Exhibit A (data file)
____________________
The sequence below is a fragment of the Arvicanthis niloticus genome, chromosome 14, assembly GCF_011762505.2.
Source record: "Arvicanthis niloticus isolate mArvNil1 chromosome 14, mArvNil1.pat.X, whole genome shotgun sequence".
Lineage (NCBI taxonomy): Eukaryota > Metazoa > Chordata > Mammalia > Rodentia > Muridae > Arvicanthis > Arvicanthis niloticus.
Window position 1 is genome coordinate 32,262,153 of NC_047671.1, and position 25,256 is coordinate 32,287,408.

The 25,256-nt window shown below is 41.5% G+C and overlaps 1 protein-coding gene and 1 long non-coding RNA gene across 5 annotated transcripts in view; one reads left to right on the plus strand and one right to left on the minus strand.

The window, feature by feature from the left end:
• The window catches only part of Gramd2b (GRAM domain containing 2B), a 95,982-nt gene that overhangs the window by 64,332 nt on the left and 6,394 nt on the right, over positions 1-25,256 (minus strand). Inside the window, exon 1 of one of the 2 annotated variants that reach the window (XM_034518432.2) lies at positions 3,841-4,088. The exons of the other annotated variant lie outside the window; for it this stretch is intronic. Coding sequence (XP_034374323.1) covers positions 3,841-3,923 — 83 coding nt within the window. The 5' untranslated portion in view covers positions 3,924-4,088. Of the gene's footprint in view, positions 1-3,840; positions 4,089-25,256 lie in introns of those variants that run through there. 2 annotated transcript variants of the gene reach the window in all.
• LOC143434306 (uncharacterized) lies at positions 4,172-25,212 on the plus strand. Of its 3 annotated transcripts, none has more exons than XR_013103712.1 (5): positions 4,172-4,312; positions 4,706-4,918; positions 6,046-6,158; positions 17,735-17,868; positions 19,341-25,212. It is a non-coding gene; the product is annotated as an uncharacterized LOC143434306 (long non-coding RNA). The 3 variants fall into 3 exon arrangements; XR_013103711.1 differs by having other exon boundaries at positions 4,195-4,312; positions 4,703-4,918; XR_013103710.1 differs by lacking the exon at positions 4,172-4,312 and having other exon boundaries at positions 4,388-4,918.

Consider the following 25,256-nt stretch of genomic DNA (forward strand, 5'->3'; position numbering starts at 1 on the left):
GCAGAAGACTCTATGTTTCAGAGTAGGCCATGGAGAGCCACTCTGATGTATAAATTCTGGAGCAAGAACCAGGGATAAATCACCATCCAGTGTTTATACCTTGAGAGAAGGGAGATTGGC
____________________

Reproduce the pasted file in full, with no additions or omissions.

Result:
The sequence below is a fragment of the Arvicanthis niloticus genome, chromosome 14, assembly GCF_011762505.2.
Source record: "Arvicanthis niloticus isolate mArvNil1 chromosome 14, mArvNil1.pat.X, whole genome shotgun sequence".
Lineage (NCBI taxonomy): Eukaryota > Metazoa > Chordata > Mammalia > Rodentia > Muridae > Arvicanthis > Arvicanthis niloticus.
Window position 1 is genome coordinate 32,262,153 of NC_047671.1, and position 25,256 is coordinate 32,287,408.

The 25,256-nt window shown below is 41.5% G+C and overlaps 1 protein-coding gene and 1 long non-coding RNA gene across 5 annotated transcripts in view; one reads left to right on the plus strand and one right to left on the minus strand.

The window, feature by feature from the left end:
• The window catches only part of Gramd2b (GRAM domain containing 2B), a 95,982-nt gene that overhangs the window by 64,332 nt on the left and 6,394 nt on the right, over positions 1-25,256 (minus strand). Inside the window, exon 1 of one of the 2 annotated variants that reach the window (XM_034518432.2) lies at positions 3,841-4,088. The exons of the other annotated variant lie outside the window; for it this stretch is intronic. Coding sequence (XP_034374323.1) covers positions 3,841-3,923 — 83 coding nt within the window. The 5' untranslated portion in view covers positions 3,924-4,088. Of the gene's footprint in view, positions 1-3,840; positions 4,089-25,256 lie in introns of those variants that run through there. 2 annotated transcript variants of the gene reach the window in all.
• LOC143434306 (uncharacterized) lies at positions 4,172-25,212 on the plus strand. Of its 3 annotated transcripts, none has more exons than XR_013103712.1 (5): positions 4,172-4,312; positions 4,706-4,918; positions 6,046-6,158; positions 17,735-17,868; positions 19,341-25,212. It is a non-coding gene; the product is annotated as an uncharacterized LOC143434306 (long non-coding RNA). The 3 variants fall into 3 exon arrangements; XR_013103711.1 differs by having other exon boundaries at positions 4,195-4,312; positions 4,703-4,918; XR_013103710.1 differs by lacking the exon at positions 4,172-4,312 and having other exon boundaries at positions 4,388-4,918.

Consider the following 25,256-nt stretch of genomic DNA (forward strand, 5'->3'; position numbering starts at 1 on the left):
GCAGAAGACTCTATGTTTCAGAGTAGGCCATGGAGAGCCACTCTGATGTATAAATTCTGGAGCAAGAACCAGGGATAAATCACCATCCAGTGTTTATACCTTGAGAGAAGGGAGATTGGC